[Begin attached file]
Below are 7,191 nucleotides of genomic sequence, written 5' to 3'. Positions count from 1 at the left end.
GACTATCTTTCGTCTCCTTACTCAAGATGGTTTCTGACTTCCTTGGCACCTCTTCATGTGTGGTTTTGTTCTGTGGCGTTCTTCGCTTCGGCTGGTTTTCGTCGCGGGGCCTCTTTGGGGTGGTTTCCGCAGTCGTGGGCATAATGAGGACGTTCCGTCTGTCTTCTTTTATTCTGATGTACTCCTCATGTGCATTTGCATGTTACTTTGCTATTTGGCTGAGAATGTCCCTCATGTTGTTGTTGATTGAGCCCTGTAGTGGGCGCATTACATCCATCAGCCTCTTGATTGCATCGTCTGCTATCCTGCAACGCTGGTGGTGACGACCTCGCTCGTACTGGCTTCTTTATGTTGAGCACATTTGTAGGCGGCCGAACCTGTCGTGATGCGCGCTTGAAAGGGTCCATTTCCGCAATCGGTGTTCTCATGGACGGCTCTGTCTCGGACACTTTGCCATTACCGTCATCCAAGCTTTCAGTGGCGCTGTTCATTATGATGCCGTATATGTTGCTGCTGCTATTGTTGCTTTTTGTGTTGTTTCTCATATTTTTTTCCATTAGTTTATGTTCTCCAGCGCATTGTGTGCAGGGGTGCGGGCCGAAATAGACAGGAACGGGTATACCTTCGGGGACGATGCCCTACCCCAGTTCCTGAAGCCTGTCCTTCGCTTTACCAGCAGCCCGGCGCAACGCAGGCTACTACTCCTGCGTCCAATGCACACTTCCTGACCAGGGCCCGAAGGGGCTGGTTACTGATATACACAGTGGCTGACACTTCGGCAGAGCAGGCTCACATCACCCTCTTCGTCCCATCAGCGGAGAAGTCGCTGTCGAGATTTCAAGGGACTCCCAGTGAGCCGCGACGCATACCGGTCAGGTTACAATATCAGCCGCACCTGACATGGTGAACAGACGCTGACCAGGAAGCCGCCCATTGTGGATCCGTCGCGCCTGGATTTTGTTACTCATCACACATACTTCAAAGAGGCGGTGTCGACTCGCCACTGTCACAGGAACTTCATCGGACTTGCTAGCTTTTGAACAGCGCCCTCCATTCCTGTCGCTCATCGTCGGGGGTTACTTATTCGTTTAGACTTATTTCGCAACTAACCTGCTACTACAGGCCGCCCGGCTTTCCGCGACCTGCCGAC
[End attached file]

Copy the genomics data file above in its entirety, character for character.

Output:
Below are 7,191 nucleotides of genomic sequence, written 5' to 3'. Positions count from 1 at the left end.
GACTATCTTTCGTCTCCTTACTCAAGATGGTTTCTGACTTCCTTGGCACCTCTTCATGTGTGGTTTTGTTCTGTGGCGTTCTTCGCTTCGGCTGGTTTTCGTCGCGGGGCCTCTTTGGGGTGGTTTCCGCAGTCGTGGGCATAATGAGGACGTTCCGTCTGTCTTCTTTTATTCTGATGTACTCCTCATGTGCATTTGCATGTTACTTTGCTATTTGGCTGAGAATGTCCCTCATGTTGTTGTTGATTGAGCCCTGTAGTGGGCGCATTACATCCATCAGCCTCTTGATTGCATCGTCTGCTATCCTGCAACGCTGGTGGTGACGACCTCGCTCGTACTGGCTTCTTTATGTTGAGCACATTTGTAGGCGGCCGAACCTGTCGTGATGCGCGCTTGAAAGGGTCCATTTCCGCAATCGGTGTTCTCATGGACGGCTCTGTCTCGGACACTTTGCCATTACCGTCATCCAAGCTTTCAGTGGCGCTGTTCATTATGATGCCGTATATGTTGCTGCTGCTATTGTTGCTTTTTGTGTTGTTTCTCATATTTTTTTCCATTAGTTTATGTTCTCCAGCGCATTGTGTGCAGGGGTGCGGGCCGAAATAGACAGGAACGGGTATACCTTCGGGGACGATGCCCTACCCCAGTTCCTGAAGCCTGTCCTTCGCTTTACCAGCAGCCCGGCGCAACGCAGGCTACTACTCCTGCGTCCAATGCACACTTCCTGACCAGGGCCCGAAGGGGCTGGTTACTGATATACACAGTGGCTGACACTTCGGCAGAGCAGGCTCACATCACCCTCTTCGTCCCATCAGCGGAGAAGTCGCTGTCGAGATTTCAAGGGACTCCCAGTGAGCCGCGACGCATACCGGTCAGGTTACAATATCAGCCGCACCTGACATGGTGAACAGACGCTGACCAGGAAGCCGCCCATTGTGGATCCGTCGCGCCTGGATTTTGTTACTCATCACACATACTTCAAAGAGGCGGTGTCGACTCGCCACTGTCACAGGAACTTCATCGGACTTGCTAGCTTTTGAACAGCGCCCTCCATTCCTGTCGCTCATCGTCGGGGGTTACTTATTCGTTTAGACTTATTTCGCAACTAACCTGCTACTACAGGCCGCCCGGCTTTCCGCGACCTGCCGAC